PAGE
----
Google: What's it Worth to You? Google yesterday launched a service after a six month beta test, the Google answer service, in which customers submit a question and specify how much they are willing to pay for a solution (and how quickly they need the answer). If researchers think the amount is worth their time (you don't get a lot of research for five dollars) they find out your answer and get back to you. Now what gets me is how the combined research brains of tens of thousands of professors at thousands of universities worldwide didn't stumble on this sort of service... oh yeah, they were too busy figuring out how to put their lectures online (or how to prevent this from being done). New tools, new services. By Colin C. Haley, InternetNews.Com, October 30, 2002 [Refer][Research][Reflect]

Lack of School Discipline Rapped The OECD releases the strangest surveys sometimes. This report is one of those, in which it is noted that while Canadian students "have more access to computers, labs and libraries than almost anywhere on Earth," their classes "are noisy and disorderly, and nearly half complained students do nothing at all for more than five minutes at the start of every class." The survey also notes that Brazilians are more likely to get homework, Italians are the most inattentive (they must be quietly inattentive), and Britain's students get the best feedback on assignments. By Louise Brown, Toronto Star, October 30, 2002 [Refer][Research][Reflect]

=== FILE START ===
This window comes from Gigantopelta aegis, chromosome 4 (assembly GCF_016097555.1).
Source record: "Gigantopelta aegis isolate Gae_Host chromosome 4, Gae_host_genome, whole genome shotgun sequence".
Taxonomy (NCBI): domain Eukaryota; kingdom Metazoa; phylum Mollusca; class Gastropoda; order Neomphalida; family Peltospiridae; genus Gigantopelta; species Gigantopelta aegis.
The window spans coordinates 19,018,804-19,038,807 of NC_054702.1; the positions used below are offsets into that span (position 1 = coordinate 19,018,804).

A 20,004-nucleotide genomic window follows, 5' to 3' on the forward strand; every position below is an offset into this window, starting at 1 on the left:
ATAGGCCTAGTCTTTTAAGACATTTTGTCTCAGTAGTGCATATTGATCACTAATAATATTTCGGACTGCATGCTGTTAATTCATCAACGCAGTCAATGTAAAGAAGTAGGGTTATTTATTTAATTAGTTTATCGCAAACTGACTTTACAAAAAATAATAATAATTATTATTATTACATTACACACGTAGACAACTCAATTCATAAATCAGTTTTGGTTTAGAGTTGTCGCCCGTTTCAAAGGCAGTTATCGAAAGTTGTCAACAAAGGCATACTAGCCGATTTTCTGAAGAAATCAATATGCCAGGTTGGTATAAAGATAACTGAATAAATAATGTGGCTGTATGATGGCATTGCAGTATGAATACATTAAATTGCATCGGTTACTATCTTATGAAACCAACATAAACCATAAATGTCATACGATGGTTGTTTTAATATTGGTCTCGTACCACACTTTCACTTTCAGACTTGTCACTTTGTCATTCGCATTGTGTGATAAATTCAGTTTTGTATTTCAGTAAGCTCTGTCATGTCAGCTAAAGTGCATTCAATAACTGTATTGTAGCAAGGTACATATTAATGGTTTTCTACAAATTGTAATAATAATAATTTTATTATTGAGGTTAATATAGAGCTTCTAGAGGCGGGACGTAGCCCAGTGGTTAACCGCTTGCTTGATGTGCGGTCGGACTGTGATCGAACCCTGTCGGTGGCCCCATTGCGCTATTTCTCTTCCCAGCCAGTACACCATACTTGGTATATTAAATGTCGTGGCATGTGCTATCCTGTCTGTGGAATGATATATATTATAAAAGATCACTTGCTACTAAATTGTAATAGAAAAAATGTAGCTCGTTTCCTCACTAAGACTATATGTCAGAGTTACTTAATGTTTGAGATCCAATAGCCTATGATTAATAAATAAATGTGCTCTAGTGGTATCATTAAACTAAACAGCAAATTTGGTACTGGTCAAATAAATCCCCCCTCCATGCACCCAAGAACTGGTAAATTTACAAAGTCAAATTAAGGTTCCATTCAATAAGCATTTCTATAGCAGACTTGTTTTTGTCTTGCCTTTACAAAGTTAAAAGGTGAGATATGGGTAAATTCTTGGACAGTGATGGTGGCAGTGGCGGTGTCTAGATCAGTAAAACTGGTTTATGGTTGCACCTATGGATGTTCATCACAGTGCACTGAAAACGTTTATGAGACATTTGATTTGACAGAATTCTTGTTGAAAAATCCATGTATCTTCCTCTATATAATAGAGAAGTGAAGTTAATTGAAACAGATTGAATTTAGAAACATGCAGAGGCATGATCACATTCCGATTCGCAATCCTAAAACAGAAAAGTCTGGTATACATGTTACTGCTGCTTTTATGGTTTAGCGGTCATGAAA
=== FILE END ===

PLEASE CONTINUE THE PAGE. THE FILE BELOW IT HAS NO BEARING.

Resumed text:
"Should the Computer Teach the Student..." 30 Years Later An odd article. 30 years ago, the author presented a paper called "Should the Computer Teach the Student, or Vice-Versa?" at a Boston conference. This article revisits that paper. But it does so without any insight as to what is happening in online learning today. "The computer as tutor (then called CAI) is today limited to a few useful keyboarding tutorials and some drill-and-kill programs still inflicted on kids in mainly inner-city schools." So far as I can see, the whole field of computer mediated instruction and e-learning has been overlooked - perhaps it doesn't count, in his mind. The article then proceeds to a discussion of the teaching (or the failure to teach, as it turns out) programming languages in schools. Last week I heard Brandon Hall say nothing is happening in K-12 schools. Today I see this. I don't believe it. Perhaps U.S. schools are lagging behind Canada (where there is plenty of activity). But I refuse to believe that there is nothing happening, refuse to believe it because I know it is happening and cover it here (just click on [Research] and select 'Schools' for my coverage). By Arthur Luehrmann, CITE, October, 2002 [Refer][Research][Reflect]

Bill Would Ease Copyright Limits For E-Learning Overview of the Technology Education and Copyright Harmonization (TEACH) Act, considered likely to pass this fall. It's a good summary, listing the major improvements offered by the act, such as the extension of fair use to digital material, and also outlining the limitations, such as the restriction to techer-led classes at accredited institutions. There are also complex obligations, "obligations for educational institutions to uphold copyright protections, especially using technological means to prevent retransmission to other users," that the author accurately labels as "burdensome." By Andrew Trotter, Education Week, October 30, 2002 [Refer][Research][Reflect]

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Copyright 2002 Stephen Downes